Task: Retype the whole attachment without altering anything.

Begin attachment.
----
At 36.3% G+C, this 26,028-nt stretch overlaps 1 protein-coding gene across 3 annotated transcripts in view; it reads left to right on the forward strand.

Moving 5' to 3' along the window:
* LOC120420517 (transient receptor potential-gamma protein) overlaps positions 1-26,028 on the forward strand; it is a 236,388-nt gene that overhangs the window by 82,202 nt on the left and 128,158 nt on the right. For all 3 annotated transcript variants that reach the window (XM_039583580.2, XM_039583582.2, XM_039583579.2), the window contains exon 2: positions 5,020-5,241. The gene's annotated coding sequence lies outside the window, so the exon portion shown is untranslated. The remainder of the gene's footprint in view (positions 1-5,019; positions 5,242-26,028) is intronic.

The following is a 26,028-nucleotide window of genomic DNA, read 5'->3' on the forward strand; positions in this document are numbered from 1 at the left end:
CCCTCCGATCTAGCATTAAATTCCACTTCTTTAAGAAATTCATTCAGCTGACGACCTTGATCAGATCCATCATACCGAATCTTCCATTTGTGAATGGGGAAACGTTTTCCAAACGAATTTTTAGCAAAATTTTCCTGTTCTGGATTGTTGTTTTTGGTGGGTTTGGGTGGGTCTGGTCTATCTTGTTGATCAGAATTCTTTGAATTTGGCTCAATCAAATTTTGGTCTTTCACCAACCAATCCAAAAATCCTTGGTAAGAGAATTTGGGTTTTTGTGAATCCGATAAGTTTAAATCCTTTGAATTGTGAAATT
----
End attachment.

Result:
At 36.3% G+C, this 26,028-nt stretch overlaps 1 protein-coding gene across 3 annotated transcripts in view; it reads left to right on the forward strand.

Moving 5' to 3' along the window:
* LOC120420517 (transient receptor potential-gamma protein) overlaps positions 1-26,028 on the forward strand; it is a 236,388-nt gene that overhangs the window by 82,202 nt on the left and 128,158 nt on the right. For all 3 annotated transcript variants that reach the window (XM_039583580.2, XM_039583582.2, XM_039583579.2), the window contains exon 2: positions 5,020-5,241. The gene's annotated coding sequence lies outside the window, so the exon portion shown is untranslated. The remainder of the gene's footprint in view (positions 1-5,019; positions 5,242-26,028) is intronic.

The following is a 26,028-nucleotide window of genomic DNA, read 5'->3' on the forward strand; positions in this document are numbered from 1 at the left end:
CCCTCCGATCTAGCATTAAATTCCACTTCTTTAAGAAATTCATTCAGCTGACGACCTTGATCAGATCCATCATACCGAATCTTCCATTTGTGAATGGGGAAACGTTTTCCAAACGAATTTTTAGCAAAATTTTCCTGTTCTGGATTGTTGTTTTTGGTGGGTTTGGGTGGGTCTGGTCTATCTTGTTGATCAGAATTCTTTGAATTTGGCTCAATCAAATTTTGGTCTTTCACCAACCAATCCAAAAATCCTTGGTAAGAGAATTTGGGTTTTTGTGAATCCGATAAGTTTAAATCCTTTGAATTGTGAAATT